Template:Psychostimulant addiction

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This annotated image insertion template is intended for transcluding to a variety of psychostimulant and addiction articles, as well as those on related protein topics.
The image file is located at COMMONS:File:ΔFosB.svg and a reusable version of this image is located at COMMONS:File:Annotated ΔFosB.svg screenshot.png.
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TemplateData[edit]

This is the TemplateData documentation for this template used by VisualEditor and other tools.

TemplateData for Psychostimulant addiction

Full parameter set: {{Psychostimulant addiction | caption= | header= | headerbg= | align= | Colorcode= }}

Template parameters

Parameter Description Type Status
caption parameter caption

This optional parameter may be used to replace the default caption.

Default
See template
Example
empty
Auto value
empty
String optional
header parameter header

This optional parameter may be used to replace the default header.

Default
See template
Example
empty
Auto value
empty
String optional
header background color headerbg

This optional parameter may be used to replace the default header color.

Default
Salmon
Example
empty
Auto value
empty
String optional
image alignment parameter align

This parameter may be set to left, right, or center.

Default
center
Example
empty
Auto value
empty
String optional
Color legend in a reference Colorcode

If set to "no" (i.e., Colorcode=no), the image will not transclude the annotated "Color legend" reference on the image; otherwise, a reference group for "Color legend" must be included on the page where this template is transcluded!

Default
unspecified
Example
empty
Auto value
empty
String optional

Signaling cascade in the nucleus accumbens that results in psychostimulant addiction
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The image above contains clickable links
This diagram depicts the signaling events in the brain's reward center that are induced by chronic high-dose exposure to psychostimulants that increase the concentration of synaptic dopamine, like amphetamine, methamphetamine, and phenethylamine. Following presynaptic dopamine and glutamate co-release by such psychostimulants,[1][2] postsynaptic receptors for these neurotransmitters trigger internal signaling events through a cAMP pathway and calcium-dependent pathway that ultimately result in increased CREB phosphorylation.[3][4][5] Phosphorylated CREB increases levels of ΔFosB, which in turn represses the c-Fos gene with the help of corepressors;[4] c-Fos repression acts as a molecular switch that enables the accumulation of ΔFosB in the neuron.[6] A highly stable (phosphorylated) form of ΔFosB, one that persists in neurons for one or two months, slowly accumulates following repeated high-dose exposure to stimulants through this process.[7][8] ΔFosB functions as "one of the master control proteins" that produces addiction-related structural changes in the brain, and upon sufficient accumulation, with the help of its downstream targets (e.g., nuclear factor kappa B), it induces an addictive state.[7][8]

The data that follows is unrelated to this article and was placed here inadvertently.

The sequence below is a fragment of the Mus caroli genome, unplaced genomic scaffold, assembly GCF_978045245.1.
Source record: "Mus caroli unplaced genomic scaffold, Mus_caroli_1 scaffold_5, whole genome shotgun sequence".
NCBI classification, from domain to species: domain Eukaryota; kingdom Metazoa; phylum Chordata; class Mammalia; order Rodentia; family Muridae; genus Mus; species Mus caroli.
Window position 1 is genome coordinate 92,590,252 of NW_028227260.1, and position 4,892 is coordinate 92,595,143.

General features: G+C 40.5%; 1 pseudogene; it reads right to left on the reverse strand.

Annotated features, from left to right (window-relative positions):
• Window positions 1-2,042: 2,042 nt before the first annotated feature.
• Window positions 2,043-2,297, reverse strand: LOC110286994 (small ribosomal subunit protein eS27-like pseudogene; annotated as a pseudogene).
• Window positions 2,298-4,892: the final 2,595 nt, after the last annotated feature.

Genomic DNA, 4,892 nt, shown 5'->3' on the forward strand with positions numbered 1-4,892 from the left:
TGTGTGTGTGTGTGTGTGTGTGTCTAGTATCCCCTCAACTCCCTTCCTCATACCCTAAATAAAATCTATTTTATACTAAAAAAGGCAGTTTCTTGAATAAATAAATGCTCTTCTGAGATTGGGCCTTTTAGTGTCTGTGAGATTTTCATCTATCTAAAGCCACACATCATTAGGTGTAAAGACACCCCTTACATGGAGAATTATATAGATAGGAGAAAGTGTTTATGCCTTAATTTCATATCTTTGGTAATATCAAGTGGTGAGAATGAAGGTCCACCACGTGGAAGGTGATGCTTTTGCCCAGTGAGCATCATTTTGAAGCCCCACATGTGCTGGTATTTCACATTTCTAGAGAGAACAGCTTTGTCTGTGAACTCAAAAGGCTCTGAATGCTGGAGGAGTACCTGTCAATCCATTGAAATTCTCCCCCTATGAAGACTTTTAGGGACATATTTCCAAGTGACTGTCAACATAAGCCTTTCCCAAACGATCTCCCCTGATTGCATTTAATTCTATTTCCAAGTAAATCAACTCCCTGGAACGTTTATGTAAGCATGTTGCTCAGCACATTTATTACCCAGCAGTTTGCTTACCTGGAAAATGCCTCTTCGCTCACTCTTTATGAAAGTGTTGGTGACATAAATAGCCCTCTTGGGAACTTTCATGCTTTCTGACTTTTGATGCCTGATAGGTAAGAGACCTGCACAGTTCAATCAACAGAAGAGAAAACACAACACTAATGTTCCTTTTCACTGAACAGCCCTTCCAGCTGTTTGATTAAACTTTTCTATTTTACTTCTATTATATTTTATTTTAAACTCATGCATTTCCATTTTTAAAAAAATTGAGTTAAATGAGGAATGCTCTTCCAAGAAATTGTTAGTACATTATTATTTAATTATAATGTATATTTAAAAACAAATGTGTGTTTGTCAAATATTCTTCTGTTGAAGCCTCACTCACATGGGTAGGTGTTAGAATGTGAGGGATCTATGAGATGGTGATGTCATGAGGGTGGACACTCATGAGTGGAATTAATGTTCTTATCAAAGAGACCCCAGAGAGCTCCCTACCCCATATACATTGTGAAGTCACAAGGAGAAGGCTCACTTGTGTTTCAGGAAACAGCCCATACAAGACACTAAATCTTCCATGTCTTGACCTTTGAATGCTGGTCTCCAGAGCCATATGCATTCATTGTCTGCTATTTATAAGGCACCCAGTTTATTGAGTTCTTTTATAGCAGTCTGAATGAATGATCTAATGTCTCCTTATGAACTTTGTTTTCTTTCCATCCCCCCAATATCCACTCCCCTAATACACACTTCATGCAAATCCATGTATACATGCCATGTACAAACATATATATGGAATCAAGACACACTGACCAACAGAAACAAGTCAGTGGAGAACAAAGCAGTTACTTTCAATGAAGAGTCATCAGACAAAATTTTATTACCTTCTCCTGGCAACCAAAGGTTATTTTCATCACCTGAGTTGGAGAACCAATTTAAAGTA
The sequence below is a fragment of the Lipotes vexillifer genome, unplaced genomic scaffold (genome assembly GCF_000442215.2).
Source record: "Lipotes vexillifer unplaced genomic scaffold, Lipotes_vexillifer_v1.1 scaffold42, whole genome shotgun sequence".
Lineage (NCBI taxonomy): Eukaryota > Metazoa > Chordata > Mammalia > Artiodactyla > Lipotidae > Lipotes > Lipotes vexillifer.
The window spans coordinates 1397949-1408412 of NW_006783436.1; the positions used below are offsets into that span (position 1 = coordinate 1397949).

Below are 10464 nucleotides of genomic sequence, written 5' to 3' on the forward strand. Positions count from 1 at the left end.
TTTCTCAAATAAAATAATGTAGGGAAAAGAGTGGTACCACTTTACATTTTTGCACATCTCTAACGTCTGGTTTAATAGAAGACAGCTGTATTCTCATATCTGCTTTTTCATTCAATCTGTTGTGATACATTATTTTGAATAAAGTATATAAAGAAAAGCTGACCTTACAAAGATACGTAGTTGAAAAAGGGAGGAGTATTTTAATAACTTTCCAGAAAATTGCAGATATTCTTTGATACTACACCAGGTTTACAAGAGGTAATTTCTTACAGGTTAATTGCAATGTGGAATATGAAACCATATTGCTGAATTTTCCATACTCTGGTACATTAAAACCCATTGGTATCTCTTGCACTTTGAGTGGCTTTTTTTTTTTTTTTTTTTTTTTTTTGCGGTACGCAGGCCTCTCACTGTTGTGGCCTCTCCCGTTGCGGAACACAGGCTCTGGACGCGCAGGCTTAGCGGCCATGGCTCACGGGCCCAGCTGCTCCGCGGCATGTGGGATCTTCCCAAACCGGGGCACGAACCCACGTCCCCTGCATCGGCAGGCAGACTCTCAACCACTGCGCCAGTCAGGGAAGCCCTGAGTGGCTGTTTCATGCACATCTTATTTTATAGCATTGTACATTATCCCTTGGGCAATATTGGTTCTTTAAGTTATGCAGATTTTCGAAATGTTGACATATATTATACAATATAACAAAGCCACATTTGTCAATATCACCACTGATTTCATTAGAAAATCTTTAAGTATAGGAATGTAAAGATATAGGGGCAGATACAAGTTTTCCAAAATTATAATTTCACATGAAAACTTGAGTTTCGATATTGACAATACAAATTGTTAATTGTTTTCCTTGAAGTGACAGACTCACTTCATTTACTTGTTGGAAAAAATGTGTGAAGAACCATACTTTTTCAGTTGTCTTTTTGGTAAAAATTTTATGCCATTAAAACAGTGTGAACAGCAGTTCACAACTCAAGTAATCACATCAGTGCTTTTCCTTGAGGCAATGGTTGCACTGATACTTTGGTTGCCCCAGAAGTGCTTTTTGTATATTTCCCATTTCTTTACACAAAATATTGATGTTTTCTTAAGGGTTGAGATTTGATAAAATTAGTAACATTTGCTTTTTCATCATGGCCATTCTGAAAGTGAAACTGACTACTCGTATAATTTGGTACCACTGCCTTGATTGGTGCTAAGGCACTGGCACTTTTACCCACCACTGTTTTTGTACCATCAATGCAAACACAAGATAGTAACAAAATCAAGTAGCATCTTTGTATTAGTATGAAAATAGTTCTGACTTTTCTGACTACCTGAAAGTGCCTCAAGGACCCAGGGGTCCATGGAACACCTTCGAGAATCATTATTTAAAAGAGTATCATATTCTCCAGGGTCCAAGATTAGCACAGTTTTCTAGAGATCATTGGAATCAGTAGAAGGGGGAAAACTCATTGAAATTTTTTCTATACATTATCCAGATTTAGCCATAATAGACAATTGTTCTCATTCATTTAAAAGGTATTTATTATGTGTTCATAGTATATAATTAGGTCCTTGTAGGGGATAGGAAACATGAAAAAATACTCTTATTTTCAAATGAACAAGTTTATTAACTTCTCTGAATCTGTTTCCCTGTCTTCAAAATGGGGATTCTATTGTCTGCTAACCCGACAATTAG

Reflist
  1. ^ Broussard JI (January 2012). "Co-transmission of dopamine and glutamate". J. Gen. Physiol. 139 (1): 93–96. doi:10.1085/jgp.201110659. PMC 3250102free to read. PMID 22200950. 
  2. ^ Descarries L, Berube-Carriere N, Riad M, Bo GD, Mendez JA, Trudeau LE (August 2008). "Glutamate in dopamine neurons: synaptic versus diffuse transmission". Brain Res. Rev. 58 (2): 290–302. doi:10.1016/j.brainresrev.2007.10.005. PMID 18042492. 
  3. ^ Kanehisa Laboratories (10 October 2014). "Amphetamine – Homo sapiens (human)". KEGG Pathway. Retrieved 31 October 2014. 
  4. ^ a b Renthal W, Nestler EJ (September 2009). "Chromatin regulation in drug addiction and depression". Dialogues Clin. Neurosci. 11 (3): 257–268. PMC 2834246free to read. PMID 19877494. Retrieved 21 July 2014. 
  5. ^ Cadet JL, Brannock C, Jayanthi S, Krasnova IN (2015). "Transcriptional and epigenetic substrates of methamphetamine addiction and withdrawal: evidence from a long-access self-administration model in the rat". Mol. Neurobiol. 51 (2): 696–717. doi:10.1007/s12035-014-8776-8. PMC 4359351free to read. PMID 24939695. Figure 1 
  6. ^ Nestler EJ (October 2008). "Review. Transcriptional mechanisms of addiction: role of DeltaFosB". Philos. Trans. R. Soc. Lond., B, Biol. Sci. 363 (1507): 3245–3255. doi:10.1098/rstb.2008.0067. PMC 2607320free to read. PMID 18640924. 
  7. ^ a b Robison AJ, Nestler EJ (November 2011). "Transcriptional and epigenetic mechanisms of addiction". Nat. Rev. Neurosci. 12 (11): 623–637. doi:10.1038/nrn3111. PMC 3272277free to read. PMID 21989194. ΔFosB serves as one of the master control proteins governing this structural plasticity. 
  8. ^ a b Nestler EJ (December 2012). "Transcriptional mechanisms of drug addiction". Clin. Psychopharmacol. Neurosci. 10 (3): 136–143. doi:10.9758/cpn.2012.10.3.136. PMC 3569166free to read. PMID 23430970. The 35-37 kD ΔFosB isoforms accumulate with chronic drug exposure due to their extraordinarily long half-lives. ... As a result of its stability, the ΔFosB protein persists in neurons for at least several weeks after cessation of drug exposure. ... ΔFosB overexpression in nucleus accumbens induces NFκB